Depression is one of the most common mental health issues worldwide. It impacts millions of people all over the world and doesn’t care about gender, race, age, sexual orientation… It’s an equal opportunity disorder.

For some, it’s a general feeling of being “down”, or losing interest in things you used to love. For others, it’s a debilitating condition that can rob you of energy, motivation, and joy, making even the simplest tasks seem overwhelming. But despite the overwhelming feelings of loneliness and isolation that depression can bring, it’s essential to remember that you’re not alone.

What Exactly is Depression?

It’s a much more complex disorder than I can convey in this blog post, but it’s essentially a mental health condition that affects the way you feel, think, and act. It’s characterized by persistent feelings of sadness, hopelessness, and a loss of interest in activities that you once enjoyed. Depression can also cause physical symptoms, such as fatigue, insomnia, and changes in appetite or weight. Maybe you find it nearly impossible to even leave the house. It’s important to note that depression is not a weakness, a personal flaw, or something that you can simply “snap out of.” It’s a real illness that requires treatment and support.

Depression can be caused by a combination of genetic, biological, environmental, and psychological factors. Life events such as trauma, loss, and stress can trigger or worsen depression symptoms. Additionally, people with a family history of depression or other mental health disorders may be more vulnerable to developing depression themselves. In other words, it’s not your fault.

Depression is not something to be ashamed of, and it’s important to seek help if you’re struggling with symptoms. Our clinically excellent Christian counselors are extremely well-versed in navigating the darkness of depression and guiding you where you want to go.

How common is Depression?

According to the National Institute of Mental Health (NIMH) an estimated 264 million people are affected by depression worldwide. That’s not counting the friends and family members who are impacted either. That number would be much higher.

In the United States, an estimated 17.3 million adults (or 7.1% of the adult population) have experienced at least one major depressive episode in their lifetime.

Depression can occur at any age, but it often begins in adolescence or early adulthood. Women are also more likely to experience depression than men. It’s important to note that depression can affect anyone, regardless of age, gender, race, or social status.


What if I struggle with depression?

If you’re struggling with depression, it’s essential to seek help. Here are some steps you can take:


  1. Talk to someone you trust. This could be a friend, family member, or mental health professional. Talking about your feelings can help you feel less alone and more supported.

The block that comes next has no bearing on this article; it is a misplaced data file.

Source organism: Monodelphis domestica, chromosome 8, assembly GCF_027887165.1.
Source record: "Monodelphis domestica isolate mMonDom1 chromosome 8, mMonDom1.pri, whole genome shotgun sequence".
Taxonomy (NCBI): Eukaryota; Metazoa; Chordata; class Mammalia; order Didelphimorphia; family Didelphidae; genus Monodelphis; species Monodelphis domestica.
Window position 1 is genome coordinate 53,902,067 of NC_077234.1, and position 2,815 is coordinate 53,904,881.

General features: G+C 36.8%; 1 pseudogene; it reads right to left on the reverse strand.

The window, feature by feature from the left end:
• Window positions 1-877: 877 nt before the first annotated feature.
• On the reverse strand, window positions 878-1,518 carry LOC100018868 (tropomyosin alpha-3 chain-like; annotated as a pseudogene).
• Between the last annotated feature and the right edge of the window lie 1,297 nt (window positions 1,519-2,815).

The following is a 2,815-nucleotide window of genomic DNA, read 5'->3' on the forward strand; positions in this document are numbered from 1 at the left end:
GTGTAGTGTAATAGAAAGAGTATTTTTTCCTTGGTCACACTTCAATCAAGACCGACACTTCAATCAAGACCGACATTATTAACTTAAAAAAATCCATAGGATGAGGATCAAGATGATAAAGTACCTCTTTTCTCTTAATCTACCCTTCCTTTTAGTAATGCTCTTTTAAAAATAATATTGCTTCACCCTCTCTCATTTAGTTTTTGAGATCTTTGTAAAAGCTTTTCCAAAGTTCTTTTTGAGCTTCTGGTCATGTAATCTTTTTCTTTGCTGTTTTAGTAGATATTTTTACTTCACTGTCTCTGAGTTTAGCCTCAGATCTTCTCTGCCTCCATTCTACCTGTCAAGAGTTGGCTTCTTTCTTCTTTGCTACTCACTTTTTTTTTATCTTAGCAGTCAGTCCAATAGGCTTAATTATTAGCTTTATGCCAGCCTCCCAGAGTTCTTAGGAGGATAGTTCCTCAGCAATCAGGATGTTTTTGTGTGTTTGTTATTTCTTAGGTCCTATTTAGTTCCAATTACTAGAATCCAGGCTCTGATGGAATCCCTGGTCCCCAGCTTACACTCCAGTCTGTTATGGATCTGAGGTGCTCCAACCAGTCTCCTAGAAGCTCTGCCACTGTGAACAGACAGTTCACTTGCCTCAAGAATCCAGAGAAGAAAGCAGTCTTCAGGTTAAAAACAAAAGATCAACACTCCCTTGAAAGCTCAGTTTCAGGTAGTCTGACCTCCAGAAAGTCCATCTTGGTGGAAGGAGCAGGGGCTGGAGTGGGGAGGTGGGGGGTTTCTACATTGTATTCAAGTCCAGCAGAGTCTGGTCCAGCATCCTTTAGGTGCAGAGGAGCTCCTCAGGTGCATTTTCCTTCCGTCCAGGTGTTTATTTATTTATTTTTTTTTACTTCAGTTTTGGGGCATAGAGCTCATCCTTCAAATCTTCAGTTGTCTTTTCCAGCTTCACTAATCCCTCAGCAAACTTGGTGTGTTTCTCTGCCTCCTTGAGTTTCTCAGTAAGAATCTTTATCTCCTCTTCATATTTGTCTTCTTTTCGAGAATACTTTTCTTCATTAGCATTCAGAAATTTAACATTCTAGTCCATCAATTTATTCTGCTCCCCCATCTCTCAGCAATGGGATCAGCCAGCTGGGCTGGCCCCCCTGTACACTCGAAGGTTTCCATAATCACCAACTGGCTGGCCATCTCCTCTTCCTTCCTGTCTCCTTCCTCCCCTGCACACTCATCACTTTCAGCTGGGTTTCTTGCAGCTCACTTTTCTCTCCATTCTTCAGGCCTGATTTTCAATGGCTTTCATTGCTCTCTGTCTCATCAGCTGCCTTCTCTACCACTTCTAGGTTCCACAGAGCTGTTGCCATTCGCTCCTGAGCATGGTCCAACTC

2. Seek professional help. A mental health professional, such as a therapist or psychiatrist, can help you develop coping skills and strategies to manage your symptoms. They can also help you explore potential underlying causes of your depression and develop a treatment plan.
  3. Take care of yourself. Self-care is essential when you’re struggling with depression. This may include getting enough sleep, eating a balanced diet, getting regular exercise, and engaging in activities that you enjoy.
  4. Consider medication. Antidepressant medication can be an effective treatment for depression, especially when used in combination with therapy. Talk to your healthcare provider to see if medication may be right for you.

Depression is a challenging and isolating experience, but it’s crucial to remember that you’re not alone. With the right support and treatment, many people with depression can recover and lead fulfilling lives. If you’re struggling with depression, remember that it’s not a personal failing, and there is no shame in seeking help. With time and effort, you can overcome your depression and find hope for a brighter future.


Research shows that much of the change people experience during their time in therapy is because they felt heard and understood by their therapist–that their therapist “got them” and that the guidance they gave was relevant and applicable.  Because of this, it is critical that you find a therapist whom you can connect with, whom you feel comfortable with, whom you feel “gets you.” Therefore, we encourage you to take a few minutes to read a little about each one of our therapists. If you prefer to look at the counselors nearest to you, please click the office location buttons below. Otherwise, you can meet with any of our Christian Counselors online from the comfort of your own home. If you have questions about any of them, please contact us!

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Sam Kunneman

MA-Level Intern      

Victoria Renken

MS, LPCC, NCC      


MA, LPCC, NCC      

Angelica Presutti

MS, LMHC      

Claire Rohan

MA-Level Intern      



Meredith Sexton


Steven Werner

MA-Level Intern      

Ali Denny

M.A., RMHCI      


M.Div, M.Ed, LPC, NCC
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